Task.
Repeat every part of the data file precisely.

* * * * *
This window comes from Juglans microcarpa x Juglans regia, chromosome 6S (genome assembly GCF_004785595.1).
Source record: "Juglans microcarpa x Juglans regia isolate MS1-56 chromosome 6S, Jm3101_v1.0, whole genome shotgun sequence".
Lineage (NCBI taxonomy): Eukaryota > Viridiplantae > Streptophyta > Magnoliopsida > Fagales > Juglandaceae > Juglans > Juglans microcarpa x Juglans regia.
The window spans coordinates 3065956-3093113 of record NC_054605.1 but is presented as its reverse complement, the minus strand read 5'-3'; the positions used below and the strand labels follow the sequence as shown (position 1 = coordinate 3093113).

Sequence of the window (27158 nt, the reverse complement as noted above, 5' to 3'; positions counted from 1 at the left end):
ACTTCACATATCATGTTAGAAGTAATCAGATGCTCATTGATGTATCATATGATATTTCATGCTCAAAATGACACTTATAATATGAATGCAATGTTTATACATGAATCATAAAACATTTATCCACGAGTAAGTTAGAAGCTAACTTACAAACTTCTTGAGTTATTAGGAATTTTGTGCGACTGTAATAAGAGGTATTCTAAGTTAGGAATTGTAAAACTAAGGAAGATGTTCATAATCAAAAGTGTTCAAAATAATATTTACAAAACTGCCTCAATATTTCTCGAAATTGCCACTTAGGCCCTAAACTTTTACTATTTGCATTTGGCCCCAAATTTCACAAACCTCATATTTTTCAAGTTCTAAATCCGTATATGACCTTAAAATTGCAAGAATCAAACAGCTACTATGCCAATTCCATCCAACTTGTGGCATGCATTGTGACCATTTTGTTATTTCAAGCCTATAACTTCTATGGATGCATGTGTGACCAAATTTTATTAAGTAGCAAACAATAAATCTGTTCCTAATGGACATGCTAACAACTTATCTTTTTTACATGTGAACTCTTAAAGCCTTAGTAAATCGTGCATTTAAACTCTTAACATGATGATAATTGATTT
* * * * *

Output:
This window comes from Juglans microcarpa x Juglans regia, chromosome 6S (genome assembly GCF_004785595.1).
Source record: "Juglans microcarpa x Juglans regia isolate MS1-56 chromosome 6S, Jm3101_v1.0, whole genome shotgun sequence".
Lineage (NCBI taxonomy): Eukaryota > Viridiplantae > Streptophyta > Magnoliopsida > Fagales > Juglandaceae > Juglans > Juglans microcarpa x Juglans regia.
The window spans coordinates 3065956-3093113 of record NC_054605.1 but is presented as its reverse complement, the minus strand read 5'-3'; the positions used below and the strand labels follow the sequence as shown (position 1 = coordinate 3093113).

Sequence of the window (27158 nt, the reverse complement as noted above, 5' to 3'; positions counted from 1 at the left end):
ACTTCACATATCATGTTAGAAGTAATCAGATGCTCATTGATGTATCATATGATATTTCATGCTCAAAATGACACTTATAATATGAATGCAATGTTTATACATGAATCATAAAACATTTATCCACGAGTAAGTTAGAAGCTAACTTACAAACTTCTTGAGTTATTAGGAATTTTGTGCGACTGTAATAAGAGGTATTCTAAGTTAGGAATTGTAAAACTAAGGAAGATGTTCATAATCAAAAGTGTTCAAAATAATATTTACAAAACTGCCTCAATATTTCTCGAAATTGCCACTTAGGCCCTAAACTTTTACTATTTGCATTTGGCCCCAAATTTCACAAACCTCATATTTTTCAAGTTCTAAATCCGTATATGACCTTAAAATTGCAAGAATCAAACAGCTACTATGCCAATTCCATCCAACTTGTGGCATGCATTGTGACCATTTTGTTATTTCAAGCCTATAACTTCTATGGATGCATGTGTGACCAAATTTTATTAAGTAGCAAACAATAAATCTGTTCCTAATGGACATGCTAACAACTTATCTTTTTTACATGTGAACTCTTAAAGCCTTAGTAAATCGTGCATTTAAACTCTTAACATGATGATAATTGATTT